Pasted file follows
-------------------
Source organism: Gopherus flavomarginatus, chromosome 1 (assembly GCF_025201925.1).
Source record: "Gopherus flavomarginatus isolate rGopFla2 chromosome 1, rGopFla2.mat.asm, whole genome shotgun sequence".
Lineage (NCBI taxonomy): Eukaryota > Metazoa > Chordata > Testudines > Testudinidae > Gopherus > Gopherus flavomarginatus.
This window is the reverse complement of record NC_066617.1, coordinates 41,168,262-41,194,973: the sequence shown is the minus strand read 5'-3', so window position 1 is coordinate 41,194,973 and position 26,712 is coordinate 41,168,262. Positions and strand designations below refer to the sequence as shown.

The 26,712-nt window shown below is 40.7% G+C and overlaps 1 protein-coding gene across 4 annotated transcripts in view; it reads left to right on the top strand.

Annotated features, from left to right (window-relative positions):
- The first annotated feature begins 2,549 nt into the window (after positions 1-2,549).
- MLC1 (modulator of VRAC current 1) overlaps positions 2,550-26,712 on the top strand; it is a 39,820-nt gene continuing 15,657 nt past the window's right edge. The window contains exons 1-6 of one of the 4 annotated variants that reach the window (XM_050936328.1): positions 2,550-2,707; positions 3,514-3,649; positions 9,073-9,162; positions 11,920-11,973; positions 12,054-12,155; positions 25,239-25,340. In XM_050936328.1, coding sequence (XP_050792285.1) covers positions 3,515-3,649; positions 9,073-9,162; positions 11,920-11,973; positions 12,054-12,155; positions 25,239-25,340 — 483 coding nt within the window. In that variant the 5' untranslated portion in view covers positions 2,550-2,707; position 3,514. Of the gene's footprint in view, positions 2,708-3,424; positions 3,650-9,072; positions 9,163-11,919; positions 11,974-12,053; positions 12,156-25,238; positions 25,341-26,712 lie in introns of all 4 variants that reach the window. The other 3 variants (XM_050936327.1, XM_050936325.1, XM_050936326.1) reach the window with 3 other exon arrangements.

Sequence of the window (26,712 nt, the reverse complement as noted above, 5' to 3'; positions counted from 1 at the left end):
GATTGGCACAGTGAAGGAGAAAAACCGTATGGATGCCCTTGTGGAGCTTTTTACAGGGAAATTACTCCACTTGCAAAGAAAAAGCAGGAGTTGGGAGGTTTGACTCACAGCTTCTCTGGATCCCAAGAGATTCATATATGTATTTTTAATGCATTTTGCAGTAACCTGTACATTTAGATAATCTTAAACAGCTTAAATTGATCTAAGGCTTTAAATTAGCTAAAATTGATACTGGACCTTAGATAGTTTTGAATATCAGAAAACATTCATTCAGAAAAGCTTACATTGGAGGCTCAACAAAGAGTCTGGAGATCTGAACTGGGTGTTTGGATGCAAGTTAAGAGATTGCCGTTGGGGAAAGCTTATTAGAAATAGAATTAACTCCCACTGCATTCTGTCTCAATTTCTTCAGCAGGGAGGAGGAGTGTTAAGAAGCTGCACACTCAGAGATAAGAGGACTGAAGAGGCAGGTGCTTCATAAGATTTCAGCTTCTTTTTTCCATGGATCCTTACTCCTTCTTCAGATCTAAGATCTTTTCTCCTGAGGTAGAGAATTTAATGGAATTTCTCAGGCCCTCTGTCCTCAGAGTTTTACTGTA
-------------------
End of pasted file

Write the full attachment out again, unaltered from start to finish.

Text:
Source organism: Gopherus flavomarginatus, chromosome 1 (assembly GCF_025201925.1).
Source record: "Gopherus flavomarginatus isolate rGopFla2 chromosome 1, rGopFla2.mat.asm, whole genome shotgun sequence".
Lineage (NCBI taxonomy): Eukaryota > Metazoa > Chordata > Testudines > Testudinidae > Gopherus > Gopherus flavomarginatus.
This window is the reverse complement of record NC_066617.1, coordinates 41,168,262-41,194,973: the sequence shown is the minus strand read 5'-3', so window position 1 is coordinate 41,194,973 and position 26,712 is coordinate 41,168,262. Positions and strand designations below refer to the sequence as shown.

The 26,712-nt window shown below is 40.7% G+C and overlaps 1 protein-coding gene across 4 annotated transcripts in view; it reads left to right on the top strand.

Annotated features, from left to right (window-relative positions):
- The first annotated feature begins 2,549 nt into the window (after positions 1-2,549).
- MLC1 (modulator of VRAC current 1) overlaps positions 2,550-26,712 on the top strand; it is a 39,820-nt gene continuing 15,657 nt past the window's right edge. The window contains exons 1-6 of one of the 4 annotated variants that reach the window (XM_050936328.1): positions 2,550-2,707; positions 3,514-3,649; positions 9,073-9,162; positions 11,920-11,973; positions 12,054-12,155; positions 25,239-25,340. In XM_050936328.1, coding sequence (XP_050792285.1) covers positions 3,515-3,649; positions 9,073-9,162; positions 11,920-11,973; positions 12,054-12,155; positions 25,239-25,340 — 483 coding nt within the window. In that variant the 5' untranslated portion in view covers positions 2,550-2,707; position 3,514. Of the gene's footprint in view, positions 2,708-3,424; positions 3,650-9,072; positions 9,163-11,919; positions 11,974-12,053; positions 12,156-25,238; positions 25,341-26,712 lie in introns of all 4 variants that reach the window. The other 3 variants (XM_050936327.1, XM_050936325.1, XM_050936326.1) reach the window with 3 other exon arrangements.

Sequence of the window (26,712 nt, the reverse complement as noted above, 5' to 3'; positions counted from 1 at the left end):
GATTGGCACAGTGAAGGAGAAAAACCGTATGGATGCCCTTGTGGAGCTTTTTACAGGGAAATTACTCCACTTGCAAAGAAAAAGCAGGAGTTGGGAGGTTTGACTCACAGCTTCTCTGGATCCCAAGAGATTCATATATGTATTTTTAATGCATTTTGCAGTAACCTGTACATTTAGATAATCTTAAACAGCTTAAATTGATCTAAGGCTTTAAATTAGCTAAAATTGATACTGGACCTTAGATAGTTTTGAATATCAGAAAACATTCATTCAGAAAAGCTTACATTGGAGGCTCAACAAAGAGTCTGGAGATCTGAACTGGGTGTTTGGATGCAAGTTAAGAGATTGCCGTTGGGGAAAGCTTATTAGAAATAGAATTAACTCCCACTGCATTCTGTCTCAATTTCTTCAGCAGGGAGGAGGAGTGTTAAGAAGCTGCACACTCAGAGATAAGAGGACTGAAGAGGCAGGTGCTTCATAAGATTTCAGCTTCTTTTTTCCATGGATCCTTACTCCTTCTTCAGATCTAAGATCTTTTCTCCTGAGGTAGAGAATTTAATGGAATTTCTCAGGCCCTCTGTCCTCAGAGTTTTACTGTA